Apart from merely complying with school policies, students can assume a proactive role, such as by serving as ambassadors to support monitoring and promotion of initiatives. Teachers can also train students to uncover problems, brainstorm solutions and implementing them. Teachers from these schools reflected that when students switch roles from passive followers to that as active change agents, they are more invested in the changes and are tend less see themselves as bystanders.
Interviewed teachers also believe that when principals and teachers walk the talk, a culture of foregoing disposables will be created, which can in turn facilitate students to more effectively adopt the habit. An environmentally friendly campus atmosphere can only succeed with cooperation from the entire school body.
3. Convenience and supporting facilities
Disposable items are ubiquitous for their convenience, making them a hard habit to break. Therefore providing alternatives to this modern convenience can help students transition to these new practices.
For instance, Bishop Ford Memorial School installed hand dryers in washrooms to replace paper towels. To phase out bottled water, Pui Shing Catholic Secondary School installed water fountains at each floor to facilitate water refills. Smooth implementation of new measures, they said, happens with thorough planning to help the school adapt to the changes before launch.
For students who forget to bring their own reusable items, some schools provide reusable cups next to water fountains and spare reusable cutlery to borrow. Students return the cleaned items after use, helping to build the environmentally friendly practice while developing a sense of responsibility.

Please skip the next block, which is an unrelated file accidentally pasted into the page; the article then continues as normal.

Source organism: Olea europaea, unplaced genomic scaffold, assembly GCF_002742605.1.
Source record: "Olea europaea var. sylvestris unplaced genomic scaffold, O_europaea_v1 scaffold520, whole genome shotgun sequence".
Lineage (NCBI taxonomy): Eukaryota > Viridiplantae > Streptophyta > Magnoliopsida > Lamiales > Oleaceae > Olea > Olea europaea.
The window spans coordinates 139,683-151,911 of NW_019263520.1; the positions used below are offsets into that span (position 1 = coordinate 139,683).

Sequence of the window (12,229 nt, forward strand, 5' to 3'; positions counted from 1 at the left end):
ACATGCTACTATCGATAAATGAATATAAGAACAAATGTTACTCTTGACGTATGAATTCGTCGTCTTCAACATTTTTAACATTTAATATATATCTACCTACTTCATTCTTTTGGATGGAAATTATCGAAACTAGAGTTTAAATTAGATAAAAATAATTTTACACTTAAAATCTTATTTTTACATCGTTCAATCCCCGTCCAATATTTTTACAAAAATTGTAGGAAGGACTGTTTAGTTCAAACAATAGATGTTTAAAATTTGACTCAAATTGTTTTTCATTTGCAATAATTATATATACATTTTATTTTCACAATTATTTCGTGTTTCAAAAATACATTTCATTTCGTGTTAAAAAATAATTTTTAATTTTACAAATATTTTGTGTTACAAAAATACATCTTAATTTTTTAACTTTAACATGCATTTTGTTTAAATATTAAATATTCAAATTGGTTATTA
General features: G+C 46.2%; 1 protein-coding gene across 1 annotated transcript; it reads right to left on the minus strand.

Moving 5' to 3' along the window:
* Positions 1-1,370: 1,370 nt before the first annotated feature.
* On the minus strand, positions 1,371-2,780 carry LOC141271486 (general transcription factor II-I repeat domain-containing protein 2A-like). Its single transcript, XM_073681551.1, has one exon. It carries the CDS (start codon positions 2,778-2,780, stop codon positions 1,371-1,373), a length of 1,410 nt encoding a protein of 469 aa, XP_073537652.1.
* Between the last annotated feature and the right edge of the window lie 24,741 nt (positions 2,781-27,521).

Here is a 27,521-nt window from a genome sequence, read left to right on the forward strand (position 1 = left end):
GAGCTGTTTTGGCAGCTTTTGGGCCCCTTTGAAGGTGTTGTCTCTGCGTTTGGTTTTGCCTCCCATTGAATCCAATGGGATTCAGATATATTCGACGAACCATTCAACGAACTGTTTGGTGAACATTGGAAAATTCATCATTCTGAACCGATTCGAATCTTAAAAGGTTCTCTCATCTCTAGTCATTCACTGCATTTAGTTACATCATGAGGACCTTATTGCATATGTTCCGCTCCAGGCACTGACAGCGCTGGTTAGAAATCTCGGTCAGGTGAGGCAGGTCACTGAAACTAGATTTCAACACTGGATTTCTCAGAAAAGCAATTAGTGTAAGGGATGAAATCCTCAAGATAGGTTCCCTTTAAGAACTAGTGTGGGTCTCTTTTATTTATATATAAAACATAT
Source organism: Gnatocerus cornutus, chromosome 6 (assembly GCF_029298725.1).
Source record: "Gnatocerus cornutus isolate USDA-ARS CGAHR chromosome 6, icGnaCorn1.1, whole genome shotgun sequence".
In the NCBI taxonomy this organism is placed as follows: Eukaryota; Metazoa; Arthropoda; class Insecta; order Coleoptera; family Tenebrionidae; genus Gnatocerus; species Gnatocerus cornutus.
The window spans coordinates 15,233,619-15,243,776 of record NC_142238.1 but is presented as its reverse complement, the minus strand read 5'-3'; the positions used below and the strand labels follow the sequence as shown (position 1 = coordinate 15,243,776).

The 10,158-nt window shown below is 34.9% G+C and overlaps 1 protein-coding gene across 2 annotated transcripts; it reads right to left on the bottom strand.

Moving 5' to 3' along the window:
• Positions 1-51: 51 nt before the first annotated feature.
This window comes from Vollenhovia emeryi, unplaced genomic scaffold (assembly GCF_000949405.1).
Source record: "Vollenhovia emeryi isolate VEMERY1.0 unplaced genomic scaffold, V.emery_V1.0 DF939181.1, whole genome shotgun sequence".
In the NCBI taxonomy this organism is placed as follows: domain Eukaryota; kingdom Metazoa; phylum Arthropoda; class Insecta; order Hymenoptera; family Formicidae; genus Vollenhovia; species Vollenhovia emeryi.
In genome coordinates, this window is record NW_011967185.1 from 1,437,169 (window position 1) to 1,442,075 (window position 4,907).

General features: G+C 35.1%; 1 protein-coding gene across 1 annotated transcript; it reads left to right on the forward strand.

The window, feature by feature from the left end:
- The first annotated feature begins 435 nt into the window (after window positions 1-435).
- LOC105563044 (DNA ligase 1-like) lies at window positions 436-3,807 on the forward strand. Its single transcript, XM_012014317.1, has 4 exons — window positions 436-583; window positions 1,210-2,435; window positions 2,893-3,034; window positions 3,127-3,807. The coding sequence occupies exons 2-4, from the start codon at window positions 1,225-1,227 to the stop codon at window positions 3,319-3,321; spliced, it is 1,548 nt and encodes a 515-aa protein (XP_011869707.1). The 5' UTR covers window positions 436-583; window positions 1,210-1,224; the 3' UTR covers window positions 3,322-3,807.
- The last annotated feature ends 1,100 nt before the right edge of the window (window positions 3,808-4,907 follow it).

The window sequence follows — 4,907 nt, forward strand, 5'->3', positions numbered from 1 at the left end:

4. Integrate with value education
Pui Shing Catholic Secondary School noted that the relationship between humans and the environment is valued by the Pope, who’s head of the Catholic Church, making sustainable living an important value to inculcate in their students. But regardless of the schools’ religious background, nurturing students’ environmental consciousness such as promoting “No Disposables” also teaches students the virtues of “respect” and “value” in a real-life context, to help them become responsible global citizens.
Special thanks to Mr Calvin Ng from Pui Shing Catholic Secondary School, Ms Wong Pik Lam from St. Andrew’s Primary School, and Ms Chung Pik Hung from Bishop Ford Memorial School for their experience sharing.
All three teachers acknowledged that the COVID-19 pandemic has made campus waste reduction more challenging. Still, they intend to further extend current practices to other areas of campus disposable items. They also hope that experience sharing with other schools and the community will encourage more people to work together for the environment.
Supplementary information:
Report on schools’ overall performance for 18th Hong Kong Green School Award” summarises the performance of award participating pre-schools, primary and secondary schools, and includes feature examples and recommendations to the school sector.